WASHINGTON Janet Yellen, the president's nominee to head the Federal Reserve Board, pledged Wednesday to continue to use supervisory tools at the central bank's disposal to minimize the chance of another crisis.
"I am committed to using the Fed's supervisory and regulatory role to reduce the threat of another financial crisis," said Yellen in prepared testimony released a day ahead of her highly anticipated confirmation hearing before the Senate Banking Committee.
President Obama nominated Yellen on Oct. 9 to replace Ben Bernanke, whose term expires in January. She has previously served as president of the San Francisco Fed and on the Council of Economic Advisors in the Clinton administration.
Yellen, 67, has already received strong support by Democrats on the panel, including from Chairman Sen. Tim Johnson of South Dakota, who expressed his excitement to cast his vote for the first woman to become the most powerful central banker in the world.
"We need her expertise at the helm of the Fed as our nation continues to recover from the Great Recession, complete Wall Street Reform rulemakings, and continues to enhance the stability of our financial sector," said Johnson, according to excerpts of his opening statement.
In her brief remarks, Yellen, the current No. 2 at the Fed, reiterated her support for capital and liquidity rules and strong supervision as tools to end "too big to fail."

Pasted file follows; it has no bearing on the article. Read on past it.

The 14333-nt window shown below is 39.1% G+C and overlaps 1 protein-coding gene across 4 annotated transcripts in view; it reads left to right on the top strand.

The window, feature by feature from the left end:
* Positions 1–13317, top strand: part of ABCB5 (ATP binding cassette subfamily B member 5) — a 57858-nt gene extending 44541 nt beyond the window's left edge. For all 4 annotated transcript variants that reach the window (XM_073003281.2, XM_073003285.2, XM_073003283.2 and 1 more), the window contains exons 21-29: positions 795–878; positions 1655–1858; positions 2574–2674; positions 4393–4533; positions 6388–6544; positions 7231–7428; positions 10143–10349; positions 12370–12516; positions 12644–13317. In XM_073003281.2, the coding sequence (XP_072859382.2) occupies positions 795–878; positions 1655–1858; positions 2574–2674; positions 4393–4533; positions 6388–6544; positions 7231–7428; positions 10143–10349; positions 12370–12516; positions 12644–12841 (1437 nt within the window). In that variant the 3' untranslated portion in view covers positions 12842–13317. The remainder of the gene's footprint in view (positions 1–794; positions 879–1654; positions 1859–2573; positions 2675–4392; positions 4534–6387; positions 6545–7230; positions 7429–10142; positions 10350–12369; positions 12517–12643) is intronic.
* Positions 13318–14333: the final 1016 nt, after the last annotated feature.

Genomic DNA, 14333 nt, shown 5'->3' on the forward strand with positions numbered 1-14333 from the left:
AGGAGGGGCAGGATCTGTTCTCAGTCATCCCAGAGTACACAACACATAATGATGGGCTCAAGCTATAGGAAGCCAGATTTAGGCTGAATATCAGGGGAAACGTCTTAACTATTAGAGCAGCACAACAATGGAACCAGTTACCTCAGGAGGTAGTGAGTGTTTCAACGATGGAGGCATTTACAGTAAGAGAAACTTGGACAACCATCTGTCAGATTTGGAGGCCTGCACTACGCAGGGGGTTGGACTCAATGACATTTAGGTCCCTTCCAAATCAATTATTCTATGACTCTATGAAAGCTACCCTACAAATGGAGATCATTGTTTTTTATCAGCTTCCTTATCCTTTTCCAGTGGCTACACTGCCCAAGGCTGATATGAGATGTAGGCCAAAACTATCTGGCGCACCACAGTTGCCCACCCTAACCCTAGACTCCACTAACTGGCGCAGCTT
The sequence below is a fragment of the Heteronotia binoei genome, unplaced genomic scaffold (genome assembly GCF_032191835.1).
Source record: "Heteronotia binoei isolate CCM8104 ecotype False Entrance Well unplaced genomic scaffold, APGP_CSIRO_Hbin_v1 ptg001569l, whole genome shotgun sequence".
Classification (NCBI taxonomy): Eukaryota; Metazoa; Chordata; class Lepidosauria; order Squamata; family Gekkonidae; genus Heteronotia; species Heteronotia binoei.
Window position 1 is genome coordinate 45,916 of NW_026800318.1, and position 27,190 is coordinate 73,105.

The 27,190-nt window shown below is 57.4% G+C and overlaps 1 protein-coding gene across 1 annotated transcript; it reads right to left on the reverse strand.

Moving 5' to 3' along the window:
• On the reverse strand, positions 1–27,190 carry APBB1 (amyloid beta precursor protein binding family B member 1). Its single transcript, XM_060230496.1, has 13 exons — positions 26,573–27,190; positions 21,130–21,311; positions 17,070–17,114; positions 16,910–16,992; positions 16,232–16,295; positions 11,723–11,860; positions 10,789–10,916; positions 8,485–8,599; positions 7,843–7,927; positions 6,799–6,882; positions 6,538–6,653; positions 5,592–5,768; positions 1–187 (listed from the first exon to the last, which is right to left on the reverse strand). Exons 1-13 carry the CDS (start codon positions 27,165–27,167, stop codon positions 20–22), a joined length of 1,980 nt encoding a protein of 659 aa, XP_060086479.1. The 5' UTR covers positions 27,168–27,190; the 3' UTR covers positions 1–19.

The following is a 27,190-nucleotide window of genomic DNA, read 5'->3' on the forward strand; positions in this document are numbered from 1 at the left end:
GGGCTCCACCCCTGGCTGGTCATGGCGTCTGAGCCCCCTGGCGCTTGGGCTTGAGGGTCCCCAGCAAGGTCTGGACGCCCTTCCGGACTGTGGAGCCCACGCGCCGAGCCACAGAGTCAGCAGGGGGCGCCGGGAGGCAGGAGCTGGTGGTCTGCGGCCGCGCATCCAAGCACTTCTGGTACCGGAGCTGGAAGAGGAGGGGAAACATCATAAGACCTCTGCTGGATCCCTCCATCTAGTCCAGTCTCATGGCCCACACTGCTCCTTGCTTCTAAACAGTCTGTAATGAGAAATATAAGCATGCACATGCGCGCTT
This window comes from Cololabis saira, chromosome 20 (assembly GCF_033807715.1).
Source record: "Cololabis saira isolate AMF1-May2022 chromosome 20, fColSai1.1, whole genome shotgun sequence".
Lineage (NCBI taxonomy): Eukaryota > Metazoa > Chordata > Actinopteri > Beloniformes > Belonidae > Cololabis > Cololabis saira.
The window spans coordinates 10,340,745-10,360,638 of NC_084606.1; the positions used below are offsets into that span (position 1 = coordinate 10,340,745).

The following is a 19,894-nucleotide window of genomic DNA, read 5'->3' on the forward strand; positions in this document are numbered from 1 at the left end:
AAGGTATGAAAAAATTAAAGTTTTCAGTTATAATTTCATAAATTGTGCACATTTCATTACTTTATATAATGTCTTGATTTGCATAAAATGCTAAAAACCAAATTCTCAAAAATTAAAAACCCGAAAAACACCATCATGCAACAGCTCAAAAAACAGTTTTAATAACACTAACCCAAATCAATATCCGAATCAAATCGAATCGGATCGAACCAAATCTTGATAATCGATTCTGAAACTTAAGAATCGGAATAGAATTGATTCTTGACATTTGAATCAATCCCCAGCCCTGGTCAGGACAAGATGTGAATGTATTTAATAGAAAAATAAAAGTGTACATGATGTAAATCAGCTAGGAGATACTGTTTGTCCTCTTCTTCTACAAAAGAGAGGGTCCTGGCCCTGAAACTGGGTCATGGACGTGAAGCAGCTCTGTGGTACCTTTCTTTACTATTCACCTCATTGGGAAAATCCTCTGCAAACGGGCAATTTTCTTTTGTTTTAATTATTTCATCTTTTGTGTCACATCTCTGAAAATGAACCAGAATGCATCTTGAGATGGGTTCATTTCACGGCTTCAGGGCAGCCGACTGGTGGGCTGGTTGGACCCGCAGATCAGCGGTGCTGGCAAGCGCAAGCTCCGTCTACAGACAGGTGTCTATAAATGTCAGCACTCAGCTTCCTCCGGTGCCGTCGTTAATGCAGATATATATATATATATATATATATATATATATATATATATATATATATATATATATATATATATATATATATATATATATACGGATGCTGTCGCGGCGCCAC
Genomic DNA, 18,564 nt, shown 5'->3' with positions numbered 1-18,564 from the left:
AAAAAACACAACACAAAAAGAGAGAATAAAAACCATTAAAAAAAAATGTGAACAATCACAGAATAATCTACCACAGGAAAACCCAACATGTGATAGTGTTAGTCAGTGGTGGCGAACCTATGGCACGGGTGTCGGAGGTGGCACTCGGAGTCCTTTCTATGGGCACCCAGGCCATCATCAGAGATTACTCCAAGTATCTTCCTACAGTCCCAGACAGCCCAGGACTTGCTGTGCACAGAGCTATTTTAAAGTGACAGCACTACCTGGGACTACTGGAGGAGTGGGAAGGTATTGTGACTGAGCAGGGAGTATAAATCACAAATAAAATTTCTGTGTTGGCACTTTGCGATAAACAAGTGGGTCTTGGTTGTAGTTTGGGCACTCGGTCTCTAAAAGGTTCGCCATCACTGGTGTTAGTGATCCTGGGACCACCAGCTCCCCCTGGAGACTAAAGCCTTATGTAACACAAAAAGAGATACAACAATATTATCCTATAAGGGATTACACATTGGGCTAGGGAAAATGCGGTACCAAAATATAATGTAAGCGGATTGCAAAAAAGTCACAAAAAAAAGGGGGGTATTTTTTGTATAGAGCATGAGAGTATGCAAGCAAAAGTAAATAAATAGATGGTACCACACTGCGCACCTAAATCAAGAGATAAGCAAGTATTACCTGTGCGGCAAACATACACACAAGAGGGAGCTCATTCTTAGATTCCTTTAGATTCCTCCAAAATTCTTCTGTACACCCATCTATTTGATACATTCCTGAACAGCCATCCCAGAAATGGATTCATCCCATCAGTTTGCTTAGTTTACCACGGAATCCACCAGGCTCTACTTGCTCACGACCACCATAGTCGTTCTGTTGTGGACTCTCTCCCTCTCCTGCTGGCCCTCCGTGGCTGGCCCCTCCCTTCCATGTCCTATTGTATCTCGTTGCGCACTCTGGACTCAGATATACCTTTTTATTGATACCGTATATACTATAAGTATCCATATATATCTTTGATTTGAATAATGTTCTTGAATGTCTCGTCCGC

Efforts by financial institutions, the Fed, and other bank regulators have helped to make significant progress in addressing weaknesses in the financial system, she said.
"Banks are stronger today, regulatory gaps are being closed, and the financial system is more stable and more resilient," said Yellen, noting U.S. financial firms are holding more and better quality capital and liquid assets to help weather any stressful economic episode.
"Large banks are now subject to annual "stress tests" designed to ensure that they will have enough capital to continue the vital role they play in the economy, even under highly adverse circumstances," said Yellen.
Anticipating concerns repeatedly aired by lawmakers, Yellen said the Fed should continue to "limit the regulatory burden for community banks and smaller institutions" in future rules being written by policymakers.
Yellen said she would also continue efforts pursed under Bernanke's chairmanship in tying the Fed's monetary policy to its financial stability goals.
"The Federal Reserve has sharpened its focus on financial stability and is taking that goal into consideration when carrying out its responsibilities for monetary policy," said Yellen. "I support these developments and pledge, if confirmed, to continue them."